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WaPo: ‘Error Has No Rights’

Though he didn’t use this precise verbal formulation, the 19th century Pope Pius IX, in his (in)famous Syllabus Of Errors, set forth the principle that “error has no rights” — this, to explain why religious freedom should not be tolerated. Over the weekend, the Washington Post‘s outgoing ombudsman illustrated how this principle works at his […]

Though he didn’t use this precise verbal formulation, the 19th century Pope Pius IX, in his (in)famous Syllabus Of Errors, set forth the principle that “error has no rights” — this, to explain why religious freedom should not be tolerated. Over the weekend, the Washington Post‘s outgoing ombudsman illustrated how this principle works at his newspaper — and, in my informed opinion, in the mainstream media — with regard to believers in traditional marriage. In a nutshell, when it comes to reporting on the debate and events around the same-sex marriage issue, the Post feels it has no responsibility to report fairly and accurately on people who oppose same-sex marriage, because they are morally wrong. Excerpts:

I get a steady stream of e-mails and phone calls from readers who assert that The Post has a “pro-gay agenda” and publishes too many “puffy” stories about gay marriage, and that it even allows too many same-sex couples to appear in the Date Lab feature in Sunday’s WP Magazine.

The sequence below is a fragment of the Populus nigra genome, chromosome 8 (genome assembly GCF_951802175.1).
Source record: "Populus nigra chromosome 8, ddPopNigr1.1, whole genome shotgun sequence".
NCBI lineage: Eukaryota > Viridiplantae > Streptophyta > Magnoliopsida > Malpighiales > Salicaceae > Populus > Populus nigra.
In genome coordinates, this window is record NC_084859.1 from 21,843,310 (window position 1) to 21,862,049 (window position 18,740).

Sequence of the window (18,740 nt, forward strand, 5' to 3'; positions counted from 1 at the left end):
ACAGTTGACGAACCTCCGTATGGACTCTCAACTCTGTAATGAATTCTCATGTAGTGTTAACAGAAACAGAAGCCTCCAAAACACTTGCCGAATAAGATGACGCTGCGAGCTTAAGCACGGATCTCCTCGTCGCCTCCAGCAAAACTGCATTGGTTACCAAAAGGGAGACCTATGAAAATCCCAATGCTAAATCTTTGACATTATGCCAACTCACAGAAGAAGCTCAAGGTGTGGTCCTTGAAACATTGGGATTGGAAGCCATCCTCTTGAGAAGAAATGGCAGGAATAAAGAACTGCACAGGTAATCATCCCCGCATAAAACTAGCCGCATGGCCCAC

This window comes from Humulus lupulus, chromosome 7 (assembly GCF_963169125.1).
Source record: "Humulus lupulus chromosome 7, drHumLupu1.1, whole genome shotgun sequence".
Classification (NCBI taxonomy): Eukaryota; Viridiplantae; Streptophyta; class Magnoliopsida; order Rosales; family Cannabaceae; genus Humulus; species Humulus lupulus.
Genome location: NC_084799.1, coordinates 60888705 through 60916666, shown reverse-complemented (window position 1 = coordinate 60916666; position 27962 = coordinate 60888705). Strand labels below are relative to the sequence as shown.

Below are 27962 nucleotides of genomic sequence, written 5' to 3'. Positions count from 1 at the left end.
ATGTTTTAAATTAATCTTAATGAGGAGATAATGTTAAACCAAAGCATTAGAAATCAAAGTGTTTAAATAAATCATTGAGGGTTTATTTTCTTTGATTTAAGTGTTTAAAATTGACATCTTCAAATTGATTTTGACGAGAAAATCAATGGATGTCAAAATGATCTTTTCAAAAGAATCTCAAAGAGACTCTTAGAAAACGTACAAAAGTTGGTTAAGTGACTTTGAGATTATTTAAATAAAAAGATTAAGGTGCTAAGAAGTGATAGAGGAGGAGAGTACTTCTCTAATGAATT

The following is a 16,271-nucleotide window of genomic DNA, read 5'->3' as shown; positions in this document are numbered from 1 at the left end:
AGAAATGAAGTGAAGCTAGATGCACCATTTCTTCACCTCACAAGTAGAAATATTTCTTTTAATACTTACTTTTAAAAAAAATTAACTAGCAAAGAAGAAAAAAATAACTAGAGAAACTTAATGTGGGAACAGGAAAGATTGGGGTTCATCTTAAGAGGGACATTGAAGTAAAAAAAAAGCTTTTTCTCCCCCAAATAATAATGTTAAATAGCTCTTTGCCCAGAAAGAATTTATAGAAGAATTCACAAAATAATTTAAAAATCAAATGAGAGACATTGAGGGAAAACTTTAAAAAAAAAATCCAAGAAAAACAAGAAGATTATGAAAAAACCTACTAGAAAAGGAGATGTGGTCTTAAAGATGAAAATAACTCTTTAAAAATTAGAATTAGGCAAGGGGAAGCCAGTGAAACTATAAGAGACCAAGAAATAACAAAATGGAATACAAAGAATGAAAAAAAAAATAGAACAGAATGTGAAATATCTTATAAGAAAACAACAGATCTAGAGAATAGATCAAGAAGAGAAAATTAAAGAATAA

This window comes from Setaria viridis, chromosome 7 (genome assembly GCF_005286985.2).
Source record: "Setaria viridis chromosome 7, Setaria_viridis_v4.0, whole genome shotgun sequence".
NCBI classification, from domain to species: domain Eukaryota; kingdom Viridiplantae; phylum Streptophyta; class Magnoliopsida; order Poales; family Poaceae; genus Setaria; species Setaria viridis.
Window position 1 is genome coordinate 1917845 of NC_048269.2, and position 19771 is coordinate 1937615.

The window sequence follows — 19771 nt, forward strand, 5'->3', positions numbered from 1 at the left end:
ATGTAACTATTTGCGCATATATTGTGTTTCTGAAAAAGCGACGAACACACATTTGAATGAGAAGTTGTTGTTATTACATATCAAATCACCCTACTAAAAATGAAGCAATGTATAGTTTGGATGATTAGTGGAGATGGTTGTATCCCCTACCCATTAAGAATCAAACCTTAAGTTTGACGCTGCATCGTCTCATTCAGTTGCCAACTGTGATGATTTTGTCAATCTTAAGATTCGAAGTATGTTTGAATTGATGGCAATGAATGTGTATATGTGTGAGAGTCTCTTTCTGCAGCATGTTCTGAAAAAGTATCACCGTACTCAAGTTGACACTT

“The conservative, pro-family side gets short shrift,” as one reader recently put it, and The Post “caters slavishly to Dupont Circle.”

Indeed, that reader got into a vigorous three-way e-mail dialogue with a Post reporter and me over the issue, an exchange that goes to the heart of the question of whether The Post, and journalists in general, are hopelessly liberal and genetically tone-deaf to social conservatives.

Here are excerpts from that dialogue, with the reader’s and reporter’s names kept out of it at their requests.

The reader wrote that Post stories too often minimize the conservative argument: “The overlooked ‘other side’ on the gay issue is quite legitimate, and includes the Pope, Supreme Court Justice Antonin Scalia, evangelist Billy Graham, scholars such as Robert George of Princeton, and the millions of Americans who believe in traditional marriage and oppose redefining marriage into nothingness. . . . Is there no room in The Post for those who support the male-female, procreative model of marriage?”